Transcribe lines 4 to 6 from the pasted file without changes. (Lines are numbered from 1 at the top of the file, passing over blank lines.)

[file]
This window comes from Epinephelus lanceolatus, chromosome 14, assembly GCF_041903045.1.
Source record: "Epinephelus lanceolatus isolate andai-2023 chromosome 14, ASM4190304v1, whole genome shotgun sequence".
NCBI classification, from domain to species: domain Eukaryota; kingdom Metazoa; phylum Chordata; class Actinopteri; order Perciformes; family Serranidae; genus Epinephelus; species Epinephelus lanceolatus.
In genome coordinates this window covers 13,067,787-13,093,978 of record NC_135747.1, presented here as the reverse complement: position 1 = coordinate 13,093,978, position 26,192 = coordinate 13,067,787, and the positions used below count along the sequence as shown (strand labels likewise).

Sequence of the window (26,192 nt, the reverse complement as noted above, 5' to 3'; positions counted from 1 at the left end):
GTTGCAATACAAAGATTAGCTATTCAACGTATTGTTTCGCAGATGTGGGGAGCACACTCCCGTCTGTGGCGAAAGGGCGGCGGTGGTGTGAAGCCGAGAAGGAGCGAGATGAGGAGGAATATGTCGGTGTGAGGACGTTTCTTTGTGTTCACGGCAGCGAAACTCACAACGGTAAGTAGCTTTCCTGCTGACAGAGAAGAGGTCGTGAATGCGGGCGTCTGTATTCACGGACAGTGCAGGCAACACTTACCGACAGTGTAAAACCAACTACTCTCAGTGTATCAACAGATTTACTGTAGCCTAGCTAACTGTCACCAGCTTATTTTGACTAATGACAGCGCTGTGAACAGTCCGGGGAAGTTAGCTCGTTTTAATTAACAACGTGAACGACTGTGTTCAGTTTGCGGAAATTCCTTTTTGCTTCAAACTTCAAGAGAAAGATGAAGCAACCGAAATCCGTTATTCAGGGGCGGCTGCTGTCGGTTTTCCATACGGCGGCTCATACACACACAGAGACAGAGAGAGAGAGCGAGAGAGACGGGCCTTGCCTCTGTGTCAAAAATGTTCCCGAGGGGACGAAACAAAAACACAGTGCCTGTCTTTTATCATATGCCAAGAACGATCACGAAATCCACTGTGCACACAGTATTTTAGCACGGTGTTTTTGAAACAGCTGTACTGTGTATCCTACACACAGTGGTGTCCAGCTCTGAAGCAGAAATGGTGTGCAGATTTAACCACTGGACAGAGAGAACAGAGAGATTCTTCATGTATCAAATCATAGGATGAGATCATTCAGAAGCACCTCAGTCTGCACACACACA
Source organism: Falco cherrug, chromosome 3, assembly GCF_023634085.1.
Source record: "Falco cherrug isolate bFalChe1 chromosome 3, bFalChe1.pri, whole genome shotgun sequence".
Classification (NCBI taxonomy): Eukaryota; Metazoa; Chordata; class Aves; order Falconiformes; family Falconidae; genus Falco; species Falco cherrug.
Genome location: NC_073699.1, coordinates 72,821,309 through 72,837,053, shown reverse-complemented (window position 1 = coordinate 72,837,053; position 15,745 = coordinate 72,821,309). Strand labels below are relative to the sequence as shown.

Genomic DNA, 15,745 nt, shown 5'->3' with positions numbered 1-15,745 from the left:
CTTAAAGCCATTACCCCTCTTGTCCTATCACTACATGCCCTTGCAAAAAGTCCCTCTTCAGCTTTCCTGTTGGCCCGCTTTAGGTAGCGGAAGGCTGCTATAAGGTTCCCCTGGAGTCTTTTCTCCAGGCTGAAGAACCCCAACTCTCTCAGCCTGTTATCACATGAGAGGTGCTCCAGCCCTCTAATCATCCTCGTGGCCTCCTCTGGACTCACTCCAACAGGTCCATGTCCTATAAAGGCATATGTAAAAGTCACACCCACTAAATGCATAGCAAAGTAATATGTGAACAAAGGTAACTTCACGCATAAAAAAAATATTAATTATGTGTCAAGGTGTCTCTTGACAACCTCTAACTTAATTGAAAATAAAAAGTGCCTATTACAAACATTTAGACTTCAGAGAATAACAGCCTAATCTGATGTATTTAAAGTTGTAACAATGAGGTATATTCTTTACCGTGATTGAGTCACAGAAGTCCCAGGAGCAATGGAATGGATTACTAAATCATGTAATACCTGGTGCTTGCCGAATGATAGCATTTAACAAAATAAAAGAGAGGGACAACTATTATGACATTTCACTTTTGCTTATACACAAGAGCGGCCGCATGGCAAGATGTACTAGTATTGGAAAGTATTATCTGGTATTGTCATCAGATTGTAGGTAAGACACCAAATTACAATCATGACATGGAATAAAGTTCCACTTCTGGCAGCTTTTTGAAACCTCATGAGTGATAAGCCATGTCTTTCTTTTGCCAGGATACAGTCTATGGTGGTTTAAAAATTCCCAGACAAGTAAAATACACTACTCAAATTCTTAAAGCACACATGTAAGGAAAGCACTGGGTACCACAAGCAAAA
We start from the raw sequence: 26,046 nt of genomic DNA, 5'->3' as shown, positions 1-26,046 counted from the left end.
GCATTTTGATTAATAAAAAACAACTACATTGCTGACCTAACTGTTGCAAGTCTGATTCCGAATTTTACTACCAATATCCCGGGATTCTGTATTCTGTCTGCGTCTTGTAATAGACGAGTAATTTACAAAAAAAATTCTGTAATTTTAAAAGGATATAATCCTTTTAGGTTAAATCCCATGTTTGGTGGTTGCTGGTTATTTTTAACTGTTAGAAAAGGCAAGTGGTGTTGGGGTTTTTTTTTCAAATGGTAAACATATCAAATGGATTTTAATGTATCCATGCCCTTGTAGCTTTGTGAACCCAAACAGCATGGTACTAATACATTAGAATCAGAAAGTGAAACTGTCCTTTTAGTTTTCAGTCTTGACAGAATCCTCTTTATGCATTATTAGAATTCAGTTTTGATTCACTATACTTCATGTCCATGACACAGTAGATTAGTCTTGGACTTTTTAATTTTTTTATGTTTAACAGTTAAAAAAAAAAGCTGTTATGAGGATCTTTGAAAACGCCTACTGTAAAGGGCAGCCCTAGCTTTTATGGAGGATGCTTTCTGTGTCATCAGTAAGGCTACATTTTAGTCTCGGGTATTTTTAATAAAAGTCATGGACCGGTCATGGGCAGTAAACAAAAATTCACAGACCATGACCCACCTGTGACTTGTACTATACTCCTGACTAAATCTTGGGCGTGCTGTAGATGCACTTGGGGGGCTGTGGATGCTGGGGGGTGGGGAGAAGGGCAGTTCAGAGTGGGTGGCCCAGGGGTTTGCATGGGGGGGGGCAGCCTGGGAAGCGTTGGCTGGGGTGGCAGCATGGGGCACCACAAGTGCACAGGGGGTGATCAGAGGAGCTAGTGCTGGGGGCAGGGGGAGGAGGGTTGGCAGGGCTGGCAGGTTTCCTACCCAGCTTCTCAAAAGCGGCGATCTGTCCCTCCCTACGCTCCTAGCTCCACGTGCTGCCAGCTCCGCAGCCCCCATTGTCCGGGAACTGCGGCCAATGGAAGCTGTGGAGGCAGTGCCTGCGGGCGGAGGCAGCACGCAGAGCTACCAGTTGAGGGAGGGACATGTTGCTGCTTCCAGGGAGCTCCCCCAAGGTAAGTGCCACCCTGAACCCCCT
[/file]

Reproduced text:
In genome coordinates this window covers 13,067,787-13,093,978 of record NC_135747.1, presented here as the reverse complement: position 1 = coordinate 13,093,978, position 26,192 = coordinate 13,067,787, and the positions used below count along the sequence as shown (strand labels likewise).

Sequence of the window (26,192 nt, the reverse complement as noted above, 5' to 3'; positions counted from 1 at the left end):
GTTGCAATACAAAGATTAGCTATTCAACGTATTGTTTCGCAGATGTGGGGAGCACACTCCCGTCTGTGGCGAAAGGGCGGCGGTGGTGTGAAGCCGAGAAGGAGCGAGATGAGGAGGAATATGTCGGTGTGAGGACGTTTCTTTGTGTTCACGGCAGCGAAACTCACAACGGTAAGTAGCTTTCCTGCTGACAGAGAAGAGGTCGTGAATGCGGGCGTCTGTATTCACGGACAGTGCAGGCAACACTTACCGACAGTGTAAAACCAACTACTCTCAGTGTATCAACAGATTTACTGTAGCCTAGCTAACTGTCACCAGCTTATTTTGACTAATGACAGCGCTGTGAACAGTCCGGGGAAGTTAGCTCGTTTTAATTAACAACGTGAACGACTGTGTTCAGTTTGCGGAAATTCCTTTTTGCTTCAAACTTCAAGAGAAAGATGAAGCAACCGAAATCCGTTATTCAGGGGCGGCTGCTGTCGGTTTTCCATACGGCGGCTCATACACACACAGAGACAGAGAGAGAGAGCGAGAGAGACGGGCCTTGCCTCTGTGTCAAAAATGTTCCCGAGGGGACGAAACAAAAACACAGTGCCTGTCTTTTATCATATGCCAAGAACGATCACGAAATCCACTGTGCACACAGTATTTTAGCACGGTGTTTTTGAAACAGCTGTACTGTGTATCCTACACACAGTGGTGTCCAGCTCTGAAGCAGAAATGGTGTGCAGATTTAACCACTGGACAGAGAGAACAGAGAGATTCTTCATGTATCAAATCATAGGATGAGATCATTCAGAAGCACCTCAGTCTGCACACACACA